Students are finished with their rough drafts and what do they want to do? Immediately write a final copy. NOOOOOOOOOO!!!!! This post will provide ideas for your writer’s workshop when teaching your students how to REVISE a narrrative essay. It is also a part of a series of writing mini lessons that scaffold through the writing process ideal for any writing curriculum.
I call Step 3 of the writing process DARE to REVISE. I DARE YOU!!!!!!! Mention a few of your students’ favorite authors and explain how they NEVER take a rough draft and try to publish it right away. They ALWAYS revise!
Share an anchor chart or write the following on the board. Explain to your students that you are DARING them to make their papers better. Be excited and stress the importance of revising their writing! They will want to imitate your enthusiasm! Don’t get confused with editing mechanics like capitalization, usage, punctuation and spelling. That will come later. This step is making the content of writing better! See the transformation of writing into an amazing piece of art!
D- Delete unnecessary information
A- Add more important detail and transition words.
R- Rearrange text to be logical and effective.
E- Exchange words for clearer and stronger ones.
2. MENTOR TEXT
Share a mentor text for revising. One suggestion is Hooray for Diffendoofer Day by Jack Pretlutsky and Dr. Seuss. If you own my interactive writing notebooks, there is a mentor text selection for each grade level. In this particular book, there is an appendix that shows how famous authors find the need to revise! Remind your students that even the best authors revise, edit, revise, edit, over and over before they even think about the publishing stage. Roald Dahl’s website is an amazing resource to share with your students. There is an interview with him where he talks about the importance of revising!
Model how to revise! When you wrote your rough draft with the class, did you make mistakes to correct for this step? If not, no worries! Take a section of the rough draft and make mistakes on it. Show students where they can make changes.
4. TAKE NOTES
Whether you have your students create interactive notebooks or simply take notes in a notebook, have them add the acronym D.A.R.E. They can refer back to their notetaking next time they have to revise an essay!
Provide students with a paragraph with mistakes that could be revised. Have them work in partners or groups to find ways for each letter of DARE. Allow them to use a thesaurus, colored pens, and notes, and other student resources for this activity.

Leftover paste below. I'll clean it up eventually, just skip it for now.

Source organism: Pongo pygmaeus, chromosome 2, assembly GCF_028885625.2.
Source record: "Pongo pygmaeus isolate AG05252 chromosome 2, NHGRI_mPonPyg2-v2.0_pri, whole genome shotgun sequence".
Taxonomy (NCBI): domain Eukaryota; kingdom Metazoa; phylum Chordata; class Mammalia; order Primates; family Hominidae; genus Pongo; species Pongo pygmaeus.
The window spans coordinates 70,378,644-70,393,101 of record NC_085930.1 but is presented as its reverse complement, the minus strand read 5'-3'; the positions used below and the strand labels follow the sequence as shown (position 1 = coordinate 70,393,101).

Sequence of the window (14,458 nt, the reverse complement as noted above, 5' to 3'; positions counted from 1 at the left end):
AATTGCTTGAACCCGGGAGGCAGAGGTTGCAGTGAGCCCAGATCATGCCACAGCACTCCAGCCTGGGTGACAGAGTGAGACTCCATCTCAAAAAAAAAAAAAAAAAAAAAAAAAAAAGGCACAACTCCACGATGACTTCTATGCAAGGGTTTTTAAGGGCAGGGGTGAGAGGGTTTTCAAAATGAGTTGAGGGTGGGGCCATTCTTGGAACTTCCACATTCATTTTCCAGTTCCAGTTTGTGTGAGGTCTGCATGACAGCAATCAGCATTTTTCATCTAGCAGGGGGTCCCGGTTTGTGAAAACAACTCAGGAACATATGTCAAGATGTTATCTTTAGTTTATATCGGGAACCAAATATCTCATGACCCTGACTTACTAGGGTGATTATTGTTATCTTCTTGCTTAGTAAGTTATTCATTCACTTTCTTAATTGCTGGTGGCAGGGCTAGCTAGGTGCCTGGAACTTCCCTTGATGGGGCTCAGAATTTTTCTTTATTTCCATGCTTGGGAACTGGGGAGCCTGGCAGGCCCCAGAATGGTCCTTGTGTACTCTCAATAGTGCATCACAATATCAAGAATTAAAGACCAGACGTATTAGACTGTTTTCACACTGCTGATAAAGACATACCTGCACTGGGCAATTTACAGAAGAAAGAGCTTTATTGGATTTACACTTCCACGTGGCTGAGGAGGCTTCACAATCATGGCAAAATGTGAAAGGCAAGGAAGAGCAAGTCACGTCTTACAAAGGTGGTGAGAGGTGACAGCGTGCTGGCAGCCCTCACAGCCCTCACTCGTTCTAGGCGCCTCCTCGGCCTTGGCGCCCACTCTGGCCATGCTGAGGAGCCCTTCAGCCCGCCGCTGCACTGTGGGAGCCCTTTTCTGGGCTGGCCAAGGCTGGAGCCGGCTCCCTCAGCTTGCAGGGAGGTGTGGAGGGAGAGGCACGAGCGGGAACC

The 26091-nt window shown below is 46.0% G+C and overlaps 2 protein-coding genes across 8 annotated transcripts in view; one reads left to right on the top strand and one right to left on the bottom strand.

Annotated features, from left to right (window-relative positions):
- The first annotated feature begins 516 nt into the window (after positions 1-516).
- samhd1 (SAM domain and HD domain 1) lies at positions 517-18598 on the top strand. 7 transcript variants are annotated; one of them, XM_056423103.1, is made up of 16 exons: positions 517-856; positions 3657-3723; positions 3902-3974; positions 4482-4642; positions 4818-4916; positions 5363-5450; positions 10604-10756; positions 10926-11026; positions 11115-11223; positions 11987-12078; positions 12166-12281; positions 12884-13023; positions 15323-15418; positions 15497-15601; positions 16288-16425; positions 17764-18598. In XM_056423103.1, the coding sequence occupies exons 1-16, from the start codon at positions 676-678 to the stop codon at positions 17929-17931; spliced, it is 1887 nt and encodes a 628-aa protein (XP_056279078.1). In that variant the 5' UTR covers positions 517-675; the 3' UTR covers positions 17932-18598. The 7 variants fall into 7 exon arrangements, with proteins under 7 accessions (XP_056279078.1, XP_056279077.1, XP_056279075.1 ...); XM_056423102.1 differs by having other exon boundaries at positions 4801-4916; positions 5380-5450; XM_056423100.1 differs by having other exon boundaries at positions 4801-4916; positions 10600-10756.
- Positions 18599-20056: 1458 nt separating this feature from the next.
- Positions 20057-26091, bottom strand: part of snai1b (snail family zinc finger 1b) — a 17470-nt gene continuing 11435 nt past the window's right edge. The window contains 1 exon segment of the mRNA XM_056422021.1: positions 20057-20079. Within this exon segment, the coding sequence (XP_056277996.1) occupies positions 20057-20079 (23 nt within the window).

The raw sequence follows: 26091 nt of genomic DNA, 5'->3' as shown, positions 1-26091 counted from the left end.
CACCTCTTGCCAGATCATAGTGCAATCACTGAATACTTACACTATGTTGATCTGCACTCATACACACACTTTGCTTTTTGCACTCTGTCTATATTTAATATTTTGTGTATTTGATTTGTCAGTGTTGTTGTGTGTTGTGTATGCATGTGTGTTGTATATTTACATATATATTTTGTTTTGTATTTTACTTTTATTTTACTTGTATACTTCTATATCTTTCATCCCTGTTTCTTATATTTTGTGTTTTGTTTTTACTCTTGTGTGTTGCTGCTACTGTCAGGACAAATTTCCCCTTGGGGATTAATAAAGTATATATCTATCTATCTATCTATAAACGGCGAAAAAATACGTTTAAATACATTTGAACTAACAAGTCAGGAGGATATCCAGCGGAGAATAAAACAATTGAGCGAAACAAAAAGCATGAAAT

Students will need:
- A rough draft essay
- Colored pens or pencils
- Student Resources
- Optional- Recorder
I used to call this step READ to revise because ultimately you want them reading and listening to their own writing. Read the rough draft out loud! DARE seemed more motivational so I changed it. When students read their own papers out loud, they can HEAR where they are making errors. I love it when a student is reading a writing piece to me out loud and says, “I didn’t mean to say that!” I reply, “This is exactly why we are revising! Think like an author!” It reinforces what I’ve been telling them all along! I like to give them options. They can read it to a peer or record it on a device where they can play it back to LISTEN for places to revise. Challenge your students to be DARE detectives. Find places to revise! Below you will see students using their IPADs to record themselves reading.
Sharing is always a valuable activity. Students learn so much from each other! Have your students share their revisions! Tell them to explain why they chose to revise those areas.
I hope this helps in your writing lessons! The next several mini lessons will break down each of the acronyms for revising!
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LAST LESSON: WRITING MINI LESSON #22- WRITING A ROUGH DRAFT
NEXT LESSON: WRITING MINI LESSON #24- REVISING A NARRATIVE ESSAY- DELETE!
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This lesson is also included in the STEP-BY-STEP WRITING® Programwith mini-lessons designed to scaffold through the writing process. Writing units included are sentence structure, paragraph writing, narrative writing, opinion writing, and informative writing. See what is included in the image below and click on it to learn more about them! You will turn your reluctant writers into ROCKSTAR WRITERS™!
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